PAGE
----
Ware v. Colvin

Filing 13

-CLERK TO FOLLOW UP---DECISION AND ORDER granting Defendant's 11 MOTION for Judgment on the Pleadings and denying Plaintiff's 7 MOTION for Judgment on the Pleadings. The Clerk is directed to enter judgment in favor of the Commissioner and to close this case. Signed by Hon. John T. Curtin on 9/17/2014. (JEC)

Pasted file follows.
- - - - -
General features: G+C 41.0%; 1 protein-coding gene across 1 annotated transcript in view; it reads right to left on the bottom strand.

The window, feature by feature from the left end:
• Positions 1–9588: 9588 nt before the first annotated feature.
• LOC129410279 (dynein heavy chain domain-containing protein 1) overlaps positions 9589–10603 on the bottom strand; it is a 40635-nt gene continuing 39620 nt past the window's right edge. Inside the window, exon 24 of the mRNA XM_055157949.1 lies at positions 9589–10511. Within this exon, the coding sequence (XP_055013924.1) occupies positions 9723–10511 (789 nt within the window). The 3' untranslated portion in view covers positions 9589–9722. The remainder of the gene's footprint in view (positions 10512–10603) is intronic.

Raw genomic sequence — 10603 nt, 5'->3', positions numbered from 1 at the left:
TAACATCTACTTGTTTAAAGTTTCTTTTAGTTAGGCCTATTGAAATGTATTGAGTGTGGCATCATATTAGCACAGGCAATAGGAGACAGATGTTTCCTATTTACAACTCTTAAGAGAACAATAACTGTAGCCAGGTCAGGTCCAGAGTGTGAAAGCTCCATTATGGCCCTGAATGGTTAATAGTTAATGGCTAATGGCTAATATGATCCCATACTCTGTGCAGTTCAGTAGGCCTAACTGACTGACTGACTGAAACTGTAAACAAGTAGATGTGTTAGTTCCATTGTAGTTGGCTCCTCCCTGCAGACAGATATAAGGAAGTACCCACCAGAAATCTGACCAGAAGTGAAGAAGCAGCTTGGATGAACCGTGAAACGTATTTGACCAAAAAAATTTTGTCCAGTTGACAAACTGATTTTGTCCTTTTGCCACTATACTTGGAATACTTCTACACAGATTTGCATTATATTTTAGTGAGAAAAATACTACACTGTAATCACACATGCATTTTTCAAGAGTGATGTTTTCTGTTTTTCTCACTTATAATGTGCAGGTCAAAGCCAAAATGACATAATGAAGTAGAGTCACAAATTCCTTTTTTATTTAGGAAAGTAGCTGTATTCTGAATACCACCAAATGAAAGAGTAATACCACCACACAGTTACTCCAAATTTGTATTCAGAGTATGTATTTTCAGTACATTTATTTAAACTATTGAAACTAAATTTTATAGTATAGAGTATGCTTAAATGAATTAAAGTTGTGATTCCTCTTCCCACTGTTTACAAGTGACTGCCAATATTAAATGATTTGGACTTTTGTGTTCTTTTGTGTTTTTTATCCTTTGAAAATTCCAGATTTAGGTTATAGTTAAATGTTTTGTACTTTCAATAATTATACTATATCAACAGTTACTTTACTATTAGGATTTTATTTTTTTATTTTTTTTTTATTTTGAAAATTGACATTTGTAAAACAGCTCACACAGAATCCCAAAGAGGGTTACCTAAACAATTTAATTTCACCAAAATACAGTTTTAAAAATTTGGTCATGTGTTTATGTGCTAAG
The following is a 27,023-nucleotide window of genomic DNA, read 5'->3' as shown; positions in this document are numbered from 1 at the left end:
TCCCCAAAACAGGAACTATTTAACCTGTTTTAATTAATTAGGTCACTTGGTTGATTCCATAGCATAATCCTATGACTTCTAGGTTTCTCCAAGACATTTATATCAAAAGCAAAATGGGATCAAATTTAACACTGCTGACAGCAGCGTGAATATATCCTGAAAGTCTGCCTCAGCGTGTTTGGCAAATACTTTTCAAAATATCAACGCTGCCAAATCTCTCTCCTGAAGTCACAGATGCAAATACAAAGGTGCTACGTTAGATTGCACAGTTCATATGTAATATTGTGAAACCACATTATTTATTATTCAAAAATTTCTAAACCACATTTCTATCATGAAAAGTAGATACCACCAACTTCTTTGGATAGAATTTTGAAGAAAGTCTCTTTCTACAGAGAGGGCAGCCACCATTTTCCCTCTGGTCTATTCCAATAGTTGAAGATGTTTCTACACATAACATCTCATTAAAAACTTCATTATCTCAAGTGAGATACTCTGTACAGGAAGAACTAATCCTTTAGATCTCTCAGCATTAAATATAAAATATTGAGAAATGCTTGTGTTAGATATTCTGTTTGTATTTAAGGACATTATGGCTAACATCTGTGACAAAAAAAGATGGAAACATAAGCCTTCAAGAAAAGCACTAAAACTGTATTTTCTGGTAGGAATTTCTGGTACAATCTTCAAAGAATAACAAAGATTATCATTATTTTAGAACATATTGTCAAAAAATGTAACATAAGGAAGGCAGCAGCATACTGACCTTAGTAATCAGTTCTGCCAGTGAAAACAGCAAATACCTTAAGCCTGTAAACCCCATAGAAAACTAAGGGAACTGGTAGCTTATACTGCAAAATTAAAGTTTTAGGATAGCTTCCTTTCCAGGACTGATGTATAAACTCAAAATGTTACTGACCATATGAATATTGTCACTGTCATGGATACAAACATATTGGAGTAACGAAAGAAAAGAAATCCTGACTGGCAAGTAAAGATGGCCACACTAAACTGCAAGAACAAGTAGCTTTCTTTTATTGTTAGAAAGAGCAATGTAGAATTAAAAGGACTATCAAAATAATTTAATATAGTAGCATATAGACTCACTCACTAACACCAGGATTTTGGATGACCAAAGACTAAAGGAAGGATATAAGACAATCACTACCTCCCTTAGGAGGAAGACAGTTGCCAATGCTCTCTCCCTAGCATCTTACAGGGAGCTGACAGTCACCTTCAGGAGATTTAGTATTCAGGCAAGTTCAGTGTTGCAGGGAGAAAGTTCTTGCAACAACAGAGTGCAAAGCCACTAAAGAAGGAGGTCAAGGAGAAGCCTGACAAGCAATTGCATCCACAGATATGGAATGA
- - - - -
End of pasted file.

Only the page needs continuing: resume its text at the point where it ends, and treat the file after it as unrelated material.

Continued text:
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UNITED STATES DISTRICT COURT WESTERN DISTRICT OF NEW YORK ROBERT E. WARE, Plaintiff, -vs- 13-CV-871-JTC CAROLYN W. COLVIN, Acting Commissioner of Social Security, Defendant. APPEARANCES: CLARK JORDAN PEZZINO (AMANDA R. JORDAN, ESQ., of Counsel), Buffalo, New York, for Plaintiff. WILLIAM J. HOCHUL, JR., United States Attorney (TOMASINA DiGRIGOLI, Special Assistant United States Attorney, of Counsel), Buffalo, New York, for Defendant. This matter has been transferred to the undersigned for all further proceedings, by order of Chief United States District Judge William M. Skretny dated April 16, 2014 (Item 8). Plaintiff Robert Ware initiated this action on August 29, 2013, pursuant to the Social Security Act, 42 U.S.C. § 405(g) (“the Act”), for judicial review of the final determination of the Commissioner of Social Security (“Commissioner”) denying plaintiff’s application for disability insurance benefits (“DIB”). Both parties have moved for judgment on the pleadings pursuant to Rule 12(c) of the Federal Rules of Civil Procedure (see Items 7, 11). For the following reasons, the Commissioner’s motion is granted, and plaintiff’s motion is denied. 1 BACKGROUND Plaintiff was born on December 7, 1953 (Tr. 44).1 He filed an application for DIB on February 24, 2010, alleging disability due to Achilles tendon, knee, shoulder, and prostrate problems, and hypertension, with an onset date of June 4, 2004 (Tr. 111-12; see also Tr. 11, 27).2 The application was denied administratively (Tr. 45-48), and plaintiff requested a hearing which was held before Administrative Law Judge (“ALJ”) Timothy M. McGuan on September 13, 2011 (Tr. 23-43). Plaintiff testified at the hearing, and was represented by counsel. Vocational Expert (“VE”) Jay Steinbrenner also testified. In a decision issued on December 19, 2011, ALJ McGuan found that plaintiff was not disabled under the Act (Tr. 11-17). Following the sequential evaluation process outlined in the Social Security Administration Regulations (see 20 C.F.R. § 416.920), the ALJ reviewed the medical evidence in the record and determined that although plaintiff’s Achilles tendon deformity constituted a “severe” impairment, it did not meet or medically equal any of the impairments listed at 20 C.F.R. Part 404, Subpart P, Appendix 1 (the “Listings”) (Tr. 13-14). Additionally, the ALJ determined that plaintiff’s other impairments were either not severe or occurred after the date plaintiff was last insured for Social Security purposes (Tr. 13-14). The ALJ discussed the testimony and documentary evidence regarding plaintiff’s complaints of pain and other symptoms, including treatment 1 Parenthetical numeric references preceded by “Tr.” are to pages of the administrative transcript filed by the Commissioner as part of the answer in this action (Item 6). 2 Plaintiff’s application lists June 4, 2004 as the onset date, although the ALJ refers to May 20, 2004 as the onset date 2 notes from plaintiff’s orthopedic surgeon and other treating physicians, and determined that plaintiff is capable of performing past relevant work as a mail handler and teacher’s aide, and had the residual functional capacity (“RFC”) for the full range of medium work, as defined in the Regulations (Tr. 14-16).3 Additionally, the ALJ relied on the VE’s testimony indicating that an individual of plaintiff’s age, education, work experience, and RFC would be able to perform the requirements of a significant number of jobs existing in the national and local economies (Tr. 16). In reliance on Rules 203.22 and 203.15 of the Medical-Vocational Guidelines, 20 C.F.R. Pt. 404, Subpt. P, App. 2 (the “Grids”), the ALJ determined that plaintiff has not been disabled within the meaning of the Act at any time from May 20, 2004 through December 31, 2009, the date last insured (Tr. 17). The ALJ’s decision became the final decision of the Commissioner on April 23, 2013, when the Appeals Council denied plaintiff's request for review (Tr. 1-4), and this action followed. In his motion for judgment on the pleadings, plaintiff contends that the Commissioner’s determination should be reversed because the ALJ (1) failed to properly assess plaintiff’s credibility with regard to his complaints of pain; and (2) substituted his own opinion for medical expert opinion. See Item 7. The government contends that the Commissioner’s determination should be affirmed because the ALJ’s decision is based on substantial evidence. See Item 11-1. 3 “Medium work” is defined in the Regulations as follows: Medium work involves lifting no more than 50 pounds at a time with frequent lifting or carrying of objects weighing up to 25 pounds. If someone can do medium work, we determine that he or she can also do sedentary and light work. 20 C.F.R. § 404.1567(c). 3 DISCUSSION I. Scope of Judicial Review The Social Security Act provides that, upon district court review of the Commissioner‘s decision, “[t]he findings of the Commissioner . . . as to any fact, if supported by substantial evidence, shall be conclusive . . . .” 42 U.S.C. § 405(g). Substantial evidence is defined as evidence which “a reasonable mind might accept as adequate to support a conclusion.” Consolidated Edison Co. v. NLRB, 305 U.S. 197, 229 (1938), quoted in Richardson v. Perales, 402 U.S. 389, 401 (1971); see also Tejada v. Apfel, 167 F.3d 770, 773-74 (2d Cir. 1999). The substantial evidence test applies not only to findings on basic evidentiary facts, but also to inferences and conclusions drawn from the facts. Giannasca v. Astrue, 2011 WL 4445141, at *3 (S.D.N.Y. Sept. 26, 2011) (citing Rodriguez v. Califano, 431 F. Supp. 421, 423 (S.D.N.Y. 1977)). Under these standards, the scope of judicial review of the Commissioner’s decision is limited, and the reviewing court may not try the case de novo or substitute its findings for those of the Commissioner. Richardson, 402 U.S. at 401; see also Cage v. Comm'r of Soc. Servs., 692 F.3d 118, 122 (2d Cir. 2012). The court’s inquiry is “whether the record, read as a whole, yields such evidence as would allow a reasonable mind to accept the conclusions reached” by the Commissioner. Sample v. Schweiker, 694 F.2d 639, 642 (9th Cir. 1982), quoted in Hart v. Colvin, 2014 WL 916747, at *2 (W.D.N.Y. Mar. 10, 2014). However, “[b]efore the insulation of the substantial evidence test comes into play, it must first be determined that the facts of a particular case have been evaluated in the light of correct legal standards.” Klofta v. Mathews, 418 F. Supp. 1139, 1411 (E.D.Wis. 4 1976), quoted in Sharbaugh v. Apfel, 2000 WL 575632, at *2 (W.D.N.Y. March 20, 2000); Nunez v. Astrue, 2013 WL 3753421, at *6 (S.D.N.Y. July 17, 2013) (citing Tejada, 167 F.3d at 773). “Failure to apply the correct legal standard constitutes reversible error, including, in certain circumstances, failure to adhere to the applicable regulations.” Kohler v. Astrue, 546 F.3d 260, 265 (2d Cir. 2008) (citations omitted). Thus, the Commissioner’s determination cannot be upheld when it is based on an erroneous view of the law, or misapplication of the Regulations, that disregards highly probative evidence. See Grey v. Heckler, 721 F.2d 41, 44 (2d Cir. 1983); see also Johnson v. Bowen, 817 F.2d 983, 985 (2d Cir. 1987) (“Failure to apply the correct legal standards is grounds for reversal.”), quoted in McKinzie v. Astrue, 2010 WL 276740, at *6 (W.D.N.Y. Jan. 20, 2010). If the Commissioner's findings are free of legal error and supported by substantial evidence, the court must uphold the decision. 42 U.S.C. § 405(g) (“The findings of the Commissioner of Social Security as to any fact, if supported by substantial evidence, shall be conclusive, and where a claim has been denied ... the court shall review only the question of conformity with [the] regulations….”); see also Kohler, 546 F.3d at 265. “Where the Commissioner's decision rests on adequate findings supported by evidence having rational probative force, [the court] will not substitute [its] judgment for that of the Commissioner.” Veino v. Barnhart, 312 F.3d 578, 586 (2d Cir. 2002). Even where there is substantial evidence in the record weighing against the Commissioner's findings, the determination will not be disturbed so long as substantial evidence also supports it. See Marquez v. Colvin, 2013 WL 5568718, at *7 (S.D.N.Y. Oct. 9, 2013) (citing DeChirico v. Callahan, 134 F.3d 1177, 1182 (2d Cir. 1998) (upholding the Commissioner's decision 5 where there was substantial evidence for both sides)). In addition, it is the function of the Commissioner, not the reviewing court, “to resolve evidentiary conflicts and to appraise the credibility of witnesses, including claimant.” Carroll v. Sec'y of Health and Human Services, 705 F.2d 638, 642 (2d Cir. 1983); cf. Cichocki v. Astrue, 534 F. App’x 71, 75 (2d Cir. Sept. 5, 2013). “Genuine conflicts in the medical evidence are for the Commissioner to resolve,” Veino, 312 F.3d at 588, and the court “must show special deference” to credibility determinations made by the ALJ, “who had the opportunity to observe the witnesses’ demeanor” while testifying. Yellow Freight Sys. Inc. v. Reich, 38 F.3d 76, 81 (2d Cir. 1994). II. Standards for Determining Eligibility for Supplemental Security Income Benefits To be eligible for SSI benefits under the Social Security Act, plaintiff must show that he or she suffers from a medically determinable physical or mental impairment “which can be expected to result in death or which has lasted or can be expected to last for a continuous period of not less than twelve months …,” 42 U.S.C. §§ 423(d)(1)(A), 1382c(a)(3)(A), and is “of such severity that he is not only unable to do his previous work but cannot, considering his age, education, and work experience, engage in any other kind of substantial gainful work which exists in the national economy ….” 42 U.S.C. §§ 423(d)(2)(A), 1382c(a)(3)(B). The Regulations set forth a five-step process to be followed when a disability claim comes before an ALJ for evaluation of the claimant’s eligibility for benefits. See 20 C.F.R. §§ 404.1520, 416.920. First, the ALJ must determine whether the claimant is presently engaged in substantial gainful activity. If the claimant is not, the ALJ 6 must decide if the claimant has a “severe” impairment, which is an impairment or combination of impairments that “significantly limits [the claimant’s] physical or mental ability to do basic work activities ….” 20 C.F.R. §§ 404.1520(c), 416.920(c). If the claimant’s impairment is severe, the ALJ then determines whether it meets or equals the criteria of an impairment found in the Listings. If the impairment meets or equals a listed impairment, the claimant will be found to be disabled. If the claimant does not have a listed impairment, the fourth step requires the ALJ to determine if, notwithstanding the impairment, the claimant is capable of performing his or her past relevant work. Finally, if the claimant is not capable of performing his or her past relevant work, the fifth step requires the ALJ to determine whether the claimant is capable of performing other work which exists in the national economy, considering the claimant’s age, education, past work experience, and residual functional capacity. See Curry v. Apfel, 209 F.3d 117, 122 (2d Cir. 2000); Reyes v. Massanari, 2002 WL 856459, at *3 (S.D.N.Y. April 2, 2002); 20 C.F.R. §§ 404.1520(g), 416.920(g). The claimant bears the burden of proof with respect to the first four steps of the analysis. If the claimant demonstrates an inability to perform past work, the burden shifts to the Commissioner to show that there exists other work that the claimant can perform. See Rosa v. Callahan, 168 F.3d 72, 77 (2d Cir. 1999). The Commissioner ordinarily meets her burden at the fifth step by resorting to the Grids.4 However, where the Grids fail to describe the full extent of a claimant’s physical limitations, the ALJ must “introduce the 4 The Grids were designed to codify guidelines for considering residual functional capacity in conjunction with age, education, and work experience in determining whether the claimant can engage in substantial gainful work existing in the national economy. See Rosa, 168 F.3d at 78; see also Zorilla v. Chater, 915 F. Supp. 662, 667 (S.D.N.Y. 1996). 7 testimony of a vocational expert (or other similar evidence) that jobs exist in the economy which claimant can obtain and perform.” Bapp v. Bowen, 802 F.2d 601, 603 (2d Cir. 1986). III. The ALJ’s Determination In this case, ALJ McGuan determined at step one of the sequential evaluation that plaintiff had not engaged in substantial gainful activity since May 20, 2004, the alleged onset date (Tr. 13). As indicated above, at steps two and three the ALJ found that only plaintiff’s Achilles tendon deformity was a severe impairment, and that it did not meet or equal the severity of any of the impairments in the Listings (Tr. 14). At step four, the ALJ found that plaintiff was able to perform his past relevant work as a mail handler and teacher’s aide and had the RFC to perform the full range of medium work (Tr. 16). Alternatively, at the final step, the ALJ determined that there are jobs existing in significant numbers in the national economy that plaintiff could perform, considering his age, education, work experience, and RFC (Tr. 16). Applying Rules 203.22 and 203.15 of the Grids, the ALJ determined that plaintiff was not disabled within the meaning of the Social Security Act at any time from May 20, 2004 (the alleged onset date) through December 31, 2009, the date last insured (Tr. 17). IV. Plaintiff’s Motion A. Credibility Plaintiff contends that the ALJ failed to properly assess the plaintiff’s credibility regarding his complaints of disabling pain, particularly in light of plaintiff’s excellent work 8 history. The general rule in this regard is that the ALJ is required to evaluate the credibility of testimony or statements about the claimant's impairments when there is conflicting evidence about the extent of pain, limitations of function, or other symptoms alleged. See Paries v. Colvin, 2013 WL 4678352, at *9 (N.D.N.Y. Aug. 30, 2013) (citing Snell v. Apfel, 177 F.3d 128, 135 (2d Cir. 1999) (“Where there is conflicting evidence about a claimant's pain, the ALJ must make credibility findings.”)). The Commissioner has established a two-step process to evaluate a claimant's testimony regarding his or her symptoms: First, the ALJ must consider whether the claimant has a medically determinable impairment which could reasonably be expected to produce the pain or symptoms alleged by the claimant. Second, if the ALJ determines that the claimant is impaired, he then must evaluate the intensity, persistence, and limiting effects of the claimant's symptoms. If the claimant's statements about his symptoms are not substantiated by objective medical evidence, the ALJ must make a finding as to the claimant's credibility. Matejka v. Barnhart, 386 F. Supp. 2d 198, 205 (W.D.N.Y. 2005), quoted in Hogan v. Astrue, 491 F. Supp. 2d 347, 352 (W.D.N.Y. 2007); see 20 C.F.R. § 416.929. The Regulations outline the following factors to be considered by the ALJ in conducting the credibility inquiry: (1) the claimant's daily activities; (2) the location, duration, frequency, and intensity of the pain; (3) precipitating and aggravating factors; (4) the type, dosage, effectiveness, and side effects of any medications taken to alleviate the pain; (5) any treatment, other than medication, that the claimant has received; (6) any other measures that the claimant employs to relieve the pain; and (7) other factors concerning the claimant's functional limitations and restrictions as a result of the pain. 20 C.F.R. § 416.929(c)(3)(i)–(vii); see also Meadors v. Astrue, 370 F. App’x 179, 184 n.1 (2d Cir. 2010). The Commissioner’s policy interpretation ruling on this process provides further guidance: 9 The finding on the credibility of the individual’s statements cannot be based on an intangible or intuitive notion about an individual’s credibility. The reasons for the credibility finding must be grounded in the evidence and articulated in the determination or decision. It is not sufficient to make a conclusory statement that “the individual’s allegations have been considered” or that “the allegations are (or are not) credible.” It is also not enough for the adjudicator simply to recite the factors that are described in the regulations for evaluating symptoms. The determination or decision must contain specific reasons for the finding on credibility, supported by the evidence in the case record, and must be sufficiently specific to make clear to the individual and to any subsequent reviewers the weight the adjudicator gave to the individual’s statements and the reasons for that weight. Social Security Ruling (“SSR”) 96-7p, 1996 WL 374186, at *4 (S.S.A. Jul. 2, 1996). In this case, the ALJ found that plaintiff’s allegations of disabling pain were not medically established prior to the date last insured of December 2009. Plaintiff was seen by orthopedic specialists for both Achilles tendon and knee pain. In February 2004, he was seen by Dr. Sunita Rajput, who noted that plaintiff was doing “great,” his knee and ankle were “much better,” he had been wearing his brace, and had no new complaints (Tr. 282). In December 2005, Dr. David Pochatko of Northtowns Orthopedics noted that plaintiff was “doing much better,” and had “greatly improved with conservative care,” including splints, stretching, and lifts (Tr. 277). In November 2006, plaintiff was seen by Dr. David Miller of Northtowns Orthopedics for knee pain. Dr. Miller noted plaintiff’s history of Achilles tendon repair and observed that plaintiff had “done very well with that.” (Tr. 274) In January 2007, plaintiff was seen for follow-up regarding pain in both knees. He had been given injections and had responded well (Tr. 272). Dr. Miller opined that arthritis in the knee contributed to plaintiff’s symptoms, but could not rule out a meniscus tear. At that time, plaintiff did “not feel that his symptoms [were] severe enough to warrant any intervention such as an arthroscopy.” Id. In 2009, plaintiff completed a questionnaire regarding his physical 10 concerns and reported no musculoskeletal problems (Tr. 346). Plaintiff complained of leg pain to his primary care physician in September 2010, stating that the pain began about eight months earlier, after the date last insured (Tr. 456). At the hearing, plaintiff testified that he spent much of his day lying down and elevating his leg, but this testimony reflected activities of daily living at the time of the hearing, well past the date last insured (Tr. 14). Upon review of the record as a whole, the court finds that the ALJ’s credibility assessment in this case was performed in accordance with the requirements of the Social Security Act, its implementing Regulations, and the weight of controlling authority. The ALJ properly noted that plaintiff’s testimony was inconsistent with a previous statement of his activities of daily living in which he stated that he drove, went to church, cooked, and shopped (Tr. 171-79). Medical records prior to December 2009 indicated that plaintiff’s Achilles tendon and knee pain improved with conservative care. The ALJ adequately explained his determination that plaintiff’s allegations of disabling pain were not consistent with the medical records during the relevant time period. This assessment is sufficiently specific to make clear to a reviewing court, and to plaintiff, the reasons for the weight given to plaintiff’s subjective complaints of pain. Despite plaintiff’s “excellent work history,” his complaints of disabling pain are not substantiated by the medical records prior to the date last insured. Accordingly, plaintiff is not entitled to reversal or remand on the ground that the ALJ failed to properly assess plaintiff’s credibility. B. ALJ’s Improper Substitution of His Own Opinion Plaintiff also contends that the ALJ erred in that he substituted his lay opinion for 11 that of a qualified medical professional. In the absence of a medical opinion that plaintiff was disabled, plaintiff argues that the ALJ should have obtained an expert medical opinion or contacted plaintiff’s treating physician for a medical opinion. In this regard, the Second Circuit has long recognized the proposition that, “where there are deficiencies in the record, an ALJ is under an affirmative obligation to develop a claimant's medical history even when the claimant is represented by counsel .…” Rosa v. Callahan, 168 F.3d 72, 79 (2d Cir. 1999) (internal quotation marks omitted). This duty “includes assembling the claimant's complete medical history and recontacting the claimant's treating physician if the information received from the treating physician or other medical source is inadequate to determine whether the claimant is disabled …,” as well as “advising the plaintiff of the importance of such evidence.” Batista v. Barnhart, 326 F. Supp. 2d 345, 353 (E.D.N.Y. 2004). Conversely, “where there are no obvious gaps in the administrative record, and where the ALJ already possesses a complete medical history, the ALJ is under no obligation to seek additional information in advance of rejecting a benefits claim.” Petrie v. Astrue, 412 F. App'x 401, 406 (2d Cir. 2011) (internal quotation marks omitted). The Second Circuit also recently clarified that the ALJ’s failure to request treating source opinions does not require remand “where, as here, the record contains sufficient evidence from which an ALJ can assess the [claimant]'s residual functional capacity.” Tankisi v. Comm’r of Social Sec., 521 F. App’x 29, 34 (2d Cir. 2013) (citing Moser v. Barnhart, 89 F. App’x 347, 348 (3d Cir. 2004); Scherschel v. Barnhart, 72 F. App’x 628, 630 (9th Cir. 2003); Ripley v. Chater, 67 F.3d 552, 557 (5th Cir. 1995)). In this case, the record before the ALJ contained plaintiff's medical records which, 12 as discussed above, indicate presentment and diagnoses of plaintiff’s Achilles tendon repair and knee pain, but no indication that plaintiff suffered disabling pain during the relevant time period. The determination that plaintiff was capable of the full range of medium work was supported by the medical records and clinical findings of all of plaintiff’s orthopedic specialists who noted that plaintiff responded favorably to treatment, which included knee braces, exercises, and injections. In January 2007, plaintiff felt that his knee pain was “tolerable and acceptable” and did not warrant further intervention (Tr. 272). The ALJ “did not substitute [his] medical judgment for any physician's evaluation, but ... relied upon the substantial medical records and the testimony to reach a reasoned determination of the plaintiff's work capacity.” Rodriguez v. Apfel, 1998 WL 150981, at *11 n. 13 (S.D.N.Y. Mar. 31, 1998); see also Matta v. Astrue, 508 F. App'x 53, 56 (2d Cir. 2013) (The ALJ “was entitled to weigh all of the evidence available to make [a] finding that was consistent with the record as a whole.”). Under these circumstances, the court finds that plaintiff is not entitled to reversal or remand on the grounds that the ALJ substituted his own judgment for competent medical opinion or failed to discharge his affirmative duty to develop the record by obtaining a treating source statement containing a medical opinion regarding plaintiff’s RFC. CONCLUSION For the foregoing reasons, the court finds that the ALJ's decision is based on correct legal standards and supported by substantial evidence, and the Commissioner’s determination must therefore be upheld. Accordingly, plaintiff’s motion for judgment on the pleadings (Item 7) is denied, the Commissioner’s motion for judgment on the pleadings 13 (Item 11) is granted, and the case is dismissed. The Clerk of the Court is directed to enter judgment in favor of the Commissioner, and to close the case. So ordered. \s\ John T. Curtin JOHN T. CURTIN United States District Judge Dated: September 17, 2014 14